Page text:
The cooking world has lined up to pay tribute to TV chef Keith Floyd after his death from a heart attack.
Floyd, who lived in Faringdon and East Hagbourne for a time, revealed in July that he was battling against bowel cancer. He died at his partner's home in Dorset, his ghost writer James Steen said.
The 65-year-old's television shows made him a household name and he wrote more than 20 books.
His latest autobiography, Stirred But Not Shaken, in which he describes his battles with the bottle, is due to be published next month. Co-author Mr Steen said: "Writing the book was amazing, it was like a dream come true.
"For an autobiography, you have to be introspective and he found that difficult to start with, but yesterday when I spoke to him he was a really happy man. He was very excited about it. The experience for him was therapeutic."
Floyd was difficult to work with at times but Mr Steen said this was partly due to his illness.
"He had cancer and no one knew it. There were times when it was difficult because he was already in a lot of pain and he was taking painkillers and drinking on top of that.
"But he wasn't like that all the time, he had curbed the drinking. He was a very generous man, he was very kind and extremely sharp and witty. He knew how to eat well and he was able to convey that. He was a genius at what he did."
Born in Somerset, after leaving Wellington School Floyd began his professional life as a journalist in Bristol. He honed his skills as a cook after joining the army, trying out his dishes in his officers' mess, and broke into television while running a restaurant in Bristol.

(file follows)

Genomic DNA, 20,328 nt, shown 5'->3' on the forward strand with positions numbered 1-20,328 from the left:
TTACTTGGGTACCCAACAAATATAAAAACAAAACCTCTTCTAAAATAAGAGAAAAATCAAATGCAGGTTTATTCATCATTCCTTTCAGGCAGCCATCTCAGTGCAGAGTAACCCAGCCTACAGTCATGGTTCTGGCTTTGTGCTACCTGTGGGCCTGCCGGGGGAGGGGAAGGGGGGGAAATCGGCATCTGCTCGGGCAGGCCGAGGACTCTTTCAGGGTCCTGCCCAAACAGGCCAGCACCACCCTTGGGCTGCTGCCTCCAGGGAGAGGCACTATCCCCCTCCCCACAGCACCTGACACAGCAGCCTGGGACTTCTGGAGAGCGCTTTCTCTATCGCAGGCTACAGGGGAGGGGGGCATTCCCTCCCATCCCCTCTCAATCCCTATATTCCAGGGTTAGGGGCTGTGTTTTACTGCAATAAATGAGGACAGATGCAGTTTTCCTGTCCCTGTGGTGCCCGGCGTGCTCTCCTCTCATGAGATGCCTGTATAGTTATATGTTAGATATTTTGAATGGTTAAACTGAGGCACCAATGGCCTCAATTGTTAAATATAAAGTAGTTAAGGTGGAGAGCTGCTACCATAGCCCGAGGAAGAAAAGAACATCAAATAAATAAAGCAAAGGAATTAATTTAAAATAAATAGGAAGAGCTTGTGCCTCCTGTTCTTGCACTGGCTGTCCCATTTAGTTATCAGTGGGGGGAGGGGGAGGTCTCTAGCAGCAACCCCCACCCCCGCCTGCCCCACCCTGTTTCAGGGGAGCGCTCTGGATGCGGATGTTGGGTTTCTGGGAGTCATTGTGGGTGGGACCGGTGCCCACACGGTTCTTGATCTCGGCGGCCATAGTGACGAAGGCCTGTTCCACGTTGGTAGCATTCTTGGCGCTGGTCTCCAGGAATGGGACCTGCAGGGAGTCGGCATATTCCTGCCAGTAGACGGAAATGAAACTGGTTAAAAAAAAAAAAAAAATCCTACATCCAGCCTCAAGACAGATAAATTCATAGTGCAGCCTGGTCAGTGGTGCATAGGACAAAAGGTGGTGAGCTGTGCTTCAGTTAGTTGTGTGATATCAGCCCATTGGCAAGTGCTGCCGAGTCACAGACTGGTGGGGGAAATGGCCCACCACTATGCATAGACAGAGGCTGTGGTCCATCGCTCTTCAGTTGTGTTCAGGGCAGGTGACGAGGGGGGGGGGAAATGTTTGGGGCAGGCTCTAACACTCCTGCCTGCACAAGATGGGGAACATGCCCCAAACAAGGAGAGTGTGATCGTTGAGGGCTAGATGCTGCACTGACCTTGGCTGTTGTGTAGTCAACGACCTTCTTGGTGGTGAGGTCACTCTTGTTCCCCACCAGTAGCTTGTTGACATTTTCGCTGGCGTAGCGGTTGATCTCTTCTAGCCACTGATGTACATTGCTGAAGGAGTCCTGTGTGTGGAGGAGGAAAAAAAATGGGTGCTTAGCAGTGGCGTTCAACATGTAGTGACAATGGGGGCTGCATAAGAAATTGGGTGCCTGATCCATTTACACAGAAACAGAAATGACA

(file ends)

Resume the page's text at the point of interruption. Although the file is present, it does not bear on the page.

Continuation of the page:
The result was his first programme, which led to a BBC offer of a seven-part series called Floyd On Fish. From there his career took off, with numerous television series, some of which were screened around the world.
Antony Worrall Thompson said: "I worked with him a lot and I was a good friend of his. I think all of us modern TV chefs owe a living to him. He kind of spawned us all. He turned cookery shows into entertainment.
"He lived life to the full and didn't care what people thought about him. He was a good British gent with a very posh accent but he crossed all parts of society - no one thought he was a prat."
Channel 4 star Jamie Oliver said Floyd was the premier TV chef and a huge influence on other kitchen gurus.
He said: "Keith was not just one of the best, he was the best television chef. An incredible man who lived life to the full and an inspiration to me and to so many others."
Gordon Ramsay said: "Keith Floyd was a true original. A natural performer and a superb cook. He broke new ground with his programmes and his contribution to television cookery was immense."